Family & Cosmetic Dentistry

Cynthia A. Mumma, DDS
Family & Cosmetic Dentistry

1304 North Broom Street
Wilmington, DE 19806

Phone: (302) 652-2451
Fax: (302) 652-2550

Dental Implants

Whether missing one tooth or all their teeth, more and more people are replacing the loss with dental implants. Having a more natural feel than traditional bridges or dentures, most implant procedures involve placing metal anchors into the bone of the jaw, allowing the anchor and bone to fuse, placing an extension or abutment in the anchor, and fixing a prosthetic tooth, or crown, on the extension. After undergoing this multi-step process, many patients find they have a better feeling, better looking, and more stable solution to their tooth loss than more traditional dental reconstructive approaches.

A patient considering this surgery should gather as much information as possible about the procedure by setting up a consultation with Dr. Mumma. This procedure outline will provide an introduction to dental implants and common risks and benefits of the procedure and can provide guidance as to more detailed questions to ask your dentist or oral surgeon.

What are the most common benefits of this surgery?

Replacing a lost tooth is vital to maintaining the overall health and function of the surrounding teeth. It helps avoid tooth migration and loss of structure. It is necessary to avoid loss of bone from the jaw in that area. Implants are an effective means of counteracting these problems. Implants are also very strong and provide a feel as close to a natural tooth as can be currently achieved. Further, implants reduce the impact of the lost tooth on surrounding teeth, as traditional bridge structures often require reduction (filing down) of the two adjacent teeth to hold the bridge in place with crowns. Implanting avoids such alterations to the surrounding teeth when replacing a lost tooth.

Implants, when replacing dentures, provide even more benefits. Dentures are notorious for slipping at the worst possible moments. Poorly fitting dentures can even affect diet, restricting food selections to easily chewed foods. Implants eliminate the possibility of slipping or pinching, and allow food of almost all types to be eaten (other than extremely hard foods such as chewing on ice, pits, or popcorn kernels, which is very bad for the implants and not good for natural teeth, either). In short, implants are the closest way to surgically restore a natural tooth to its original condition.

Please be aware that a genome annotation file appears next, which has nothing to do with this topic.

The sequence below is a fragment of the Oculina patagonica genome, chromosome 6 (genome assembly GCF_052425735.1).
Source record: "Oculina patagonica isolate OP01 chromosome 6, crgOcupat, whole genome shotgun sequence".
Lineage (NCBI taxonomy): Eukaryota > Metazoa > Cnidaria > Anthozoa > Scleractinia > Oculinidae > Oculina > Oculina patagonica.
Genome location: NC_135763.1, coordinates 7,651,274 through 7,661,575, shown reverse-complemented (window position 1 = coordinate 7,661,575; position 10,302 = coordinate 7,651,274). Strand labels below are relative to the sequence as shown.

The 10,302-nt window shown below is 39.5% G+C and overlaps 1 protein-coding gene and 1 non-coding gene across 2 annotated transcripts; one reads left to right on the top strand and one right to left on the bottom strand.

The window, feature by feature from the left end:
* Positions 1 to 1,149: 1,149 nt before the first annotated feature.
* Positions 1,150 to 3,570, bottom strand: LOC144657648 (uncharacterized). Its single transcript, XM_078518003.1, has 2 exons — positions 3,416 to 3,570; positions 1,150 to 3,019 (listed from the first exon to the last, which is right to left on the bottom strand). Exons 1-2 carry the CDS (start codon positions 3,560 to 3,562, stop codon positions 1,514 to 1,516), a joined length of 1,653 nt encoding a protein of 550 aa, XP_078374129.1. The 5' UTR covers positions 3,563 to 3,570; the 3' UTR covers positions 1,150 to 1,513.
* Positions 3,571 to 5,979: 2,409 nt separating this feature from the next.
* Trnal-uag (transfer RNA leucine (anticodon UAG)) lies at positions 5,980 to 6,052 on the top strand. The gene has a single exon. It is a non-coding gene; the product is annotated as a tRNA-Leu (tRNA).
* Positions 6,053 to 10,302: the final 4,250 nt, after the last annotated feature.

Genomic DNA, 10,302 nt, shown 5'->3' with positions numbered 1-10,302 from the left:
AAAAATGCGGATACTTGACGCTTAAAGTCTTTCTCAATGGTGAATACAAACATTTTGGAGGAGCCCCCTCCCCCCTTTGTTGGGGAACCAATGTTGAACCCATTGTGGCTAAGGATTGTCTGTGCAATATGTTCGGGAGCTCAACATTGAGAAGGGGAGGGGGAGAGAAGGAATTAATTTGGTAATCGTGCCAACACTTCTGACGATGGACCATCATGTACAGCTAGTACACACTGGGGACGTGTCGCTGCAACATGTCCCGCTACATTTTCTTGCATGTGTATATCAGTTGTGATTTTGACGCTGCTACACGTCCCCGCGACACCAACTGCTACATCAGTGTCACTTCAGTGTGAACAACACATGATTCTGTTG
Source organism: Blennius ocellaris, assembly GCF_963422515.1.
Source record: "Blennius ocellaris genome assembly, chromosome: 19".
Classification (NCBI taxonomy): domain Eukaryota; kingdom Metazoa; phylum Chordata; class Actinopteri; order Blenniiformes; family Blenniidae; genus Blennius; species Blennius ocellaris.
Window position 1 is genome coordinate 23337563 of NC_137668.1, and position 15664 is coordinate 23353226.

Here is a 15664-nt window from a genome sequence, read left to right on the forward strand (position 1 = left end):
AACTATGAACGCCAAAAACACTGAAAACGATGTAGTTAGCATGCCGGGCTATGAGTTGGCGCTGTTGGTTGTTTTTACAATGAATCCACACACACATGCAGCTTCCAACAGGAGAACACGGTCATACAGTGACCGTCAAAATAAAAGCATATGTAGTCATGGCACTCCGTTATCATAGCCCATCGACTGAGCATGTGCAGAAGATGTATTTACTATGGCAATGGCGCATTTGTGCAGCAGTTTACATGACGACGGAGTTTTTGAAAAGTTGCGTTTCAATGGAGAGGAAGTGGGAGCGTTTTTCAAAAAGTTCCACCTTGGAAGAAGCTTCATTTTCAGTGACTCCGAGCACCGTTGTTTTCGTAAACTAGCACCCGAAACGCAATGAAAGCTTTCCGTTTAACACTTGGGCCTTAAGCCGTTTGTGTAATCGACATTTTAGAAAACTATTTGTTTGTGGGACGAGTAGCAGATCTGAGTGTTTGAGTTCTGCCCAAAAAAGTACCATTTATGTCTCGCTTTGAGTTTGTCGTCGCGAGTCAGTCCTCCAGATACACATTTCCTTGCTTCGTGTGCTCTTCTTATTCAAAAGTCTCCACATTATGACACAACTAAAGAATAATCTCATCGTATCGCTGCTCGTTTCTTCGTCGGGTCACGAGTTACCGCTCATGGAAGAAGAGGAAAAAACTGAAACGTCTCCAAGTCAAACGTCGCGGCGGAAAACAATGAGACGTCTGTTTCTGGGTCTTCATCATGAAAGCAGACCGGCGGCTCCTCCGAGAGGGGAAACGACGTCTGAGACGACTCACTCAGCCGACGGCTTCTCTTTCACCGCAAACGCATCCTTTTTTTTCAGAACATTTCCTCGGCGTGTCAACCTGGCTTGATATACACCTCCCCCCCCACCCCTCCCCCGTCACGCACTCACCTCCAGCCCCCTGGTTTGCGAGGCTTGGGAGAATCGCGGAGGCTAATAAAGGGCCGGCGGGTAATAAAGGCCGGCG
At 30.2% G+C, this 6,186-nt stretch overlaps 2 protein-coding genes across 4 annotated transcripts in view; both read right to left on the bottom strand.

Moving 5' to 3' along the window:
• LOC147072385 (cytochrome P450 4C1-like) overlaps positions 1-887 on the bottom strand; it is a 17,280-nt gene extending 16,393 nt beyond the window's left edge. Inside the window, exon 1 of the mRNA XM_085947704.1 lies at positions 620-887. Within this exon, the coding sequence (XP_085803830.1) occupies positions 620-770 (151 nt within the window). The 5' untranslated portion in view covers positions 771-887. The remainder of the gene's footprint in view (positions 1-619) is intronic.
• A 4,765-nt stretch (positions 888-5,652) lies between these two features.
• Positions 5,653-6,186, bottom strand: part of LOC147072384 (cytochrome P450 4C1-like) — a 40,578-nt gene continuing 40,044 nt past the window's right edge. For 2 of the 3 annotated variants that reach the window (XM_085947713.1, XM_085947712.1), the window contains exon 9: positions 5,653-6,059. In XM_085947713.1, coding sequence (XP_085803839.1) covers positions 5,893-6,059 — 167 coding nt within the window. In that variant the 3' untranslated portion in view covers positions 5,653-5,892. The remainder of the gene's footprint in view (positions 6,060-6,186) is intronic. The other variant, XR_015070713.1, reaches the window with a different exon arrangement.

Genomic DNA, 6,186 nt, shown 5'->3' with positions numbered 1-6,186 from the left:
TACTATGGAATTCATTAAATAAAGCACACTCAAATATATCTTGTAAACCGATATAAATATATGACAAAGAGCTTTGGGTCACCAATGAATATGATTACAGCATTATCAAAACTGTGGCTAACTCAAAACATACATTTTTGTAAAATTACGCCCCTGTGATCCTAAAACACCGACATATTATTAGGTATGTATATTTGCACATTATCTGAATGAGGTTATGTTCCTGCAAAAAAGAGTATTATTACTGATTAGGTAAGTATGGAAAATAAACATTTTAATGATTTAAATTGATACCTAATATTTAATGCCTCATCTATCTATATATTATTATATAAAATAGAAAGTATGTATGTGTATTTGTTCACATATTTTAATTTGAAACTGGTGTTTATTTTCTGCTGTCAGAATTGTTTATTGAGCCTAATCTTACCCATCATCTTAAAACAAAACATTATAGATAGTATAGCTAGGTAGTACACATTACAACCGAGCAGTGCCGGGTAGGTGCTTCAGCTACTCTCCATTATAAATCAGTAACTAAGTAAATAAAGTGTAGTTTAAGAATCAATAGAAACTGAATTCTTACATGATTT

How is the procedure performed?

Under local anesthesia, the first step for many implant procedures is the exposure of the bone where the implant is to be made. This is followed by placement of the implant into the exposed jawbone. Implants that are placed in the bone are called endosteal implants and are made of titanium or a titanium alloy because this metal does not adversely interact with biological tissue. After placement of the implant a cover screw is put on.

After healing, the cover screw is removed and a healing abutment or a temporary crown is placed in the implant. Temporary crowns are generally used for esthetic reasons, when the implant is in a place that is visible. Both healing abutments and temporary crowns allow the tissue around the implant to be trained to grow around the final prosthetics tooth.

Impressions are taken to make a custom abutment that takes into account the shape of the neck of the implant. The prosthetic tooth is sometimes attached to a gold cylinder that can be screwed into the abutment or it can be directly cemented onto the abutment.

How long does the surgery take?

Surgery time will vary greatly depending on the number of implants.

Where will the procedure be performed?

The implant procedure generally occurs in the office of an oral surgeon or periodontist that Dr. Mumma will refer you to.

How much pain is there?

Local anesthesia avoids the pain that would be involved in the surgical procedures during implantation and uncovering of the implant fixture. Most patients state that implants involve less pain and discomfort than a tooth extraction.

What can I expect after the procedure?

Following surgery, there will probably be bleeding, controlled by biting down on some gauze. Swelling may be controlled using an ice pack. Gums are generally sore after both surgeries for seven to ten days. You may be given antibiotics to take during the period immediately following the surgery.